ASHLAND, ORE. — STATE Attorney General Larry EchoHawk could become the first Native American governor in the United States. The great-grandson of a Pawnee scout is a Democrat and ``F.O.B.'' (friend of Bill Clinton) who has attracted the support of such wealthy Hollywood campaign donors as Robert Redford and Dustin Hoffman.
But Mr. EchoHawk also is a Mormon and a relatively conservative Democrat who opposes abortion, gun control, and Indian tribal casinos. ``In the Midwest or East he would be considered a Republican ... a relatively conservative Republican,'' says University of Idaho political scientist Florence Heffron.
Nobody makes much of EchoHawk's ethnic background, but his religion is another matter in Idaho. There was some stir when he raised campaign funds in Utah, a heavily Mormon state where he had practiced law and played football at Brigham Young University. The incumbent governor is Cecil Andrus (D), who is retiring. EchoHawk's Republican rival is Phil Batt, who has served as a state legislator, lieutenant governor, and party chairman. On most issues, there are not major differences between the two. Mr. Batt promises to fight ``an intrusive federal government'' and says he won't be ``an echo of Bill Clinton.''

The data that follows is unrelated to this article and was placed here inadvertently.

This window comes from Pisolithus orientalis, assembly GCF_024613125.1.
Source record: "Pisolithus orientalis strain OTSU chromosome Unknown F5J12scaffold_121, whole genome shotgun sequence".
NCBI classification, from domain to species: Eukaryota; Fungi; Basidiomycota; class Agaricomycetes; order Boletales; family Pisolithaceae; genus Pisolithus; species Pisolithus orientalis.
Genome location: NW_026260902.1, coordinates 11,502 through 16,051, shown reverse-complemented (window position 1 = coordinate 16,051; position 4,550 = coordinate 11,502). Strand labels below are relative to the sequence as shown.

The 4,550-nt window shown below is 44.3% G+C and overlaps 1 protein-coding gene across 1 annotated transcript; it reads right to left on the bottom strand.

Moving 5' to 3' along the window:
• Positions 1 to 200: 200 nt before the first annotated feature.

Batt started out well behind in the polls, but the race is ``a dead heat at this point,'' says professor Heffron.